First Jessica handed me the chain. I threaded it carefully though the rings making sure I didn't shift the position of the show halter. Once that was done, I attached the lead capturing the chain. (A captured chain is one that is caught in the middle through the lead which prevents the chain from resting on the underside of the jawline.)

With the show halter assembled on Rhet's face, it was time to take the stable halter out from underneath it. I undid the buckle of the stable halter. Then very carefully I slide the crown piece out from underneath the crown of the show halter. It was important not to disturb the position of the show halter. I didn't want the colt anymore frazzled than he already was.

From there Jessica helped me slide the stable halter down the colt's face. The thin thread throat latch of the show halter wanted to grab the stable halter. We carefully maneuvered through without breaking that thread. Then we had to thread the lead on the stable halter between the horse's jawline and the captured chain on the show halter.

When the stable halter was finally free both Jessica and I breathed a heavy sigh of relief. Since I didn't know what to expect from Rhet on the way to the ring I put the stable halter on over the top of the show halter. I wasn't taking any chances getting this colt up to the ring.......I was using all the reinforcements I could think of to make sure we got there on time.

To be continued..........

Big Day Part 4

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  1. Wow! What a project Rhet makes of just the show halter! How nice it will be when he realizes it won't kill him. It already sounds like he is coming around, in his wise choice to not threaten you with his hind end.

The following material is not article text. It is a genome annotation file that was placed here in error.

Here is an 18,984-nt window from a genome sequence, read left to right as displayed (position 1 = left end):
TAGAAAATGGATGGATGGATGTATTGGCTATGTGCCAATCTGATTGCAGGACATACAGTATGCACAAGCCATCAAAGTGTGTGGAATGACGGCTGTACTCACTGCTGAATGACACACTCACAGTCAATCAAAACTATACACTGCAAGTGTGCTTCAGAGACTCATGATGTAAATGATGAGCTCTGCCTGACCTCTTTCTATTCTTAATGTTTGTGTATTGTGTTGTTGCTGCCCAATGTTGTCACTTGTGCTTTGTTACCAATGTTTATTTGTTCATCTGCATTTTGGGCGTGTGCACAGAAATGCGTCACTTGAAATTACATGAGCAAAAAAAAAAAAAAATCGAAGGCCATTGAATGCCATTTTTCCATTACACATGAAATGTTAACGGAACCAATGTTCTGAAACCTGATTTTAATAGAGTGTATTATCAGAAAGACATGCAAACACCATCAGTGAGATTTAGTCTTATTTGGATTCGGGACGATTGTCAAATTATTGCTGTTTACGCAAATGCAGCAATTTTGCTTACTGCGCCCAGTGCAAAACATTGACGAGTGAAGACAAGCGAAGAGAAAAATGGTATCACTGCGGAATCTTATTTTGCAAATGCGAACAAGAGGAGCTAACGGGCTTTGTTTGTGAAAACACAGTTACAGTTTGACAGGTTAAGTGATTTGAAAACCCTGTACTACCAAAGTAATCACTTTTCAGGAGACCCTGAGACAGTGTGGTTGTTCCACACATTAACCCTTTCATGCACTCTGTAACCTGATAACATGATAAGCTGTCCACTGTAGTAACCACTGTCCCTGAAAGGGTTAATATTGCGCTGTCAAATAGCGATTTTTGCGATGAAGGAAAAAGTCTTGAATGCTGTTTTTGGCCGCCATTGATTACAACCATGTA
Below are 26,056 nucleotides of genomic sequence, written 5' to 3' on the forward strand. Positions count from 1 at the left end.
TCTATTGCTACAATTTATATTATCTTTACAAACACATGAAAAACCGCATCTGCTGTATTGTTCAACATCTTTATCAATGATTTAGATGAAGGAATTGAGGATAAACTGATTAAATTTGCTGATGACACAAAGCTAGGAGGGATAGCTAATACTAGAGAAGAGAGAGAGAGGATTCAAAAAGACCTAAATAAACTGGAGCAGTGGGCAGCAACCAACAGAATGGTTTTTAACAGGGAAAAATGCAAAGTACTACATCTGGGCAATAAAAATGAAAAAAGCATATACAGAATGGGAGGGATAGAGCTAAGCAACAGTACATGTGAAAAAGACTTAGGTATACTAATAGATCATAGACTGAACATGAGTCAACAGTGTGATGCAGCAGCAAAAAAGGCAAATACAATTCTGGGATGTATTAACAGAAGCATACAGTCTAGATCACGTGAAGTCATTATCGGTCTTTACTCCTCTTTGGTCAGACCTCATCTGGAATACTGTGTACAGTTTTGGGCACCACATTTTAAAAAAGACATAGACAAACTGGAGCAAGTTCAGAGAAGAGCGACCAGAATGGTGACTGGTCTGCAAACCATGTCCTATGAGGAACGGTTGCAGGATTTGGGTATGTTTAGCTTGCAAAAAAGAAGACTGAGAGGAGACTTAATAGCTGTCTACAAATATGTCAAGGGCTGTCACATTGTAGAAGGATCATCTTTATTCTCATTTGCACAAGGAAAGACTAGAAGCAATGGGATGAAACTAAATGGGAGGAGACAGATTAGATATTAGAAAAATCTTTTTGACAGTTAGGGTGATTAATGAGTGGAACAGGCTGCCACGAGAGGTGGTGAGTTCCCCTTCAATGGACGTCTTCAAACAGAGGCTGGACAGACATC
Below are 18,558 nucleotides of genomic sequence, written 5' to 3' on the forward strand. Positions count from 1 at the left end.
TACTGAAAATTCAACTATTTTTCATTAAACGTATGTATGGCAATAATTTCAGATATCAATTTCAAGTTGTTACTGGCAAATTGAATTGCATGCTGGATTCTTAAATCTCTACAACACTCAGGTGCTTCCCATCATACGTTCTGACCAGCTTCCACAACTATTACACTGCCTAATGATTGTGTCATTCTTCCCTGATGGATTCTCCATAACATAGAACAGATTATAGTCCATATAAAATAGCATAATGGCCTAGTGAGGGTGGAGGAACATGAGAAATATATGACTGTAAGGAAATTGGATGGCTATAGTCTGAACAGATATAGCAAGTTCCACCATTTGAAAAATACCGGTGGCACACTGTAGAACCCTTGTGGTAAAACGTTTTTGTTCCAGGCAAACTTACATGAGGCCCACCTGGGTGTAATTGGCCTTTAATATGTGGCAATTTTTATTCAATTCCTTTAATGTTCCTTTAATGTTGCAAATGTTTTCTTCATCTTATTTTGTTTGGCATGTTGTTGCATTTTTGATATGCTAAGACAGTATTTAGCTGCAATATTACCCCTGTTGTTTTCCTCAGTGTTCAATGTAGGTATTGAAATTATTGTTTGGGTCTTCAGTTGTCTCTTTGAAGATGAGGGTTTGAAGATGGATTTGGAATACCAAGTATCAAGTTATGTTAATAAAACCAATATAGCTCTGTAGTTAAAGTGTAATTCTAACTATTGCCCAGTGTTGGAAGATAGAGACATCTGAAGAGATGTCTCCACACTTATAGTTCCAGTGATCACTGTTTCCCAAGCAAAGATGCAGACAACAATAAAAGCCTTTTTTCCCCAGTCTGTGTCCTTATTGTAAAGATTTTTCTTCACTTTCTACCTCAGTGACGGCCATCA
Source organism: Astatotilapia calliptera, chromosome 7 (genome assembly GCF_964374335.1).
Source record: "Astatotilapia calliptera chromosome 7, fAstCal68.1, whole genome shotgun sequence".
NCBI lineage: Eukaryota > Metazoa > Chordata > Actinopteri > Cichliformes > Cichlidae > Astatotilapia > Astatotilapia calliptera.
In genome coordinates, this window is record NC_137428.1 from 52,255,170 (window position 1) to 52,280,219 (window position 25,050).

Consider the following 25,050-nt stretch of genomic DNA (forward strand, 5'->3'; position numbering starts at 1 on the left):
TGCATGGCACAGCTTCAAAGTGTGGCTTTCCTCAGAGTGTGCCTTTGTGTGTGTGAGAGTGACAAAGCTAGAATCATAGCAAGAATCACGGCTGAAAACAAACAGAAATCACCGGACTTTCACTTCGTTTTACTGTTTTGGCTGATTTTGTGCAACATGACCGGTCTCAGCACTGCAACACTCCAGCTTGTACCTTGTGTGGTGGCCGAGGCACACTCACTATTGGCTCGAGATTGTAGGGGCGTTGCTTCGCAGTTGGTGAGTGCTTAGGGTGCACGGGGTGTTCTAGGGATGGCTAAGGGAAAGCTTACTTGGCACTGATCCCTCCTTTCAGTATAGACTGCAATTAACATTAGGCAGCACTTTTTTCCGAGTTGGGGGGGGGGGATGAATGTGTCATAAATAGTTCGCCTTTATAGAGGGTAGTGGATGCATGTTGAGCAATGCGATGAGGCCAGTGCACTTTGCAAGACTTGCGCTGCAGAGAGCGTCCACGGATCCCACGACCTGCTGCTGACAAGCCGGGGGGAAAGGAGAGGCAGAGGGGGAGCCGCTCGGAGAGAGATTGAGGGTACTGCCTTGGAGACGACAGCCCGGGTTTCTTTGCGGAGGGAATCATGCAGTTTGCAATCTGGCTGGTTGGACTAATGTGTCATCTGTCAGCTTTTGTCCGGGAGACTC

I can't wait to hear how he did!

  2. I think Rhet needs a few months in the field with others of his own kind and grow up a horse already.

  3. Jeanette, anything having to do with touching his poll results in a major battle. I'm afraid it's going to be a long slow process getting the horse over this.

    deejbrown, I can see why you'd think that but the fact is this horse had time out in the field with other horses right from his birth. These issues have nothing to do with his socialization with other horses.

    This kind of extreme defensiveness over the poll seems to be associated with certain pedigrees. Rhet does carry a couple of the lines known for such behavior.

    I'm told by another breeder who has raised several of these types of horses it can take a couple of years to work through these issues. At the rate that Rhet is progressing, I'd say a couple of years will be right around how long it's going to get through them with him too.

  4. Longsuffering patience is the best avenue to build trust in some horses. To them their fear or phobia is VERY real, even if we find it silly. I was once owned by a horse with what I viewed as irrational fears. I came to see that it didn't matter how irrational I felt the issue was. It simply was an issue to overcome, we had to. The alternative was not an option.
    I'm glad Rhet has you. I expect you will be an amazing team.

  5. Rhet sure is making you work hard!

  6. Thanks for the education about the breed; I did not know that defensiveness around a particular part of a horse's body could be genetic. Please keep yourself safe as you and he come to understand each other. He is a magnificent animal.

  7. well done... every victory counts
    take care and good luck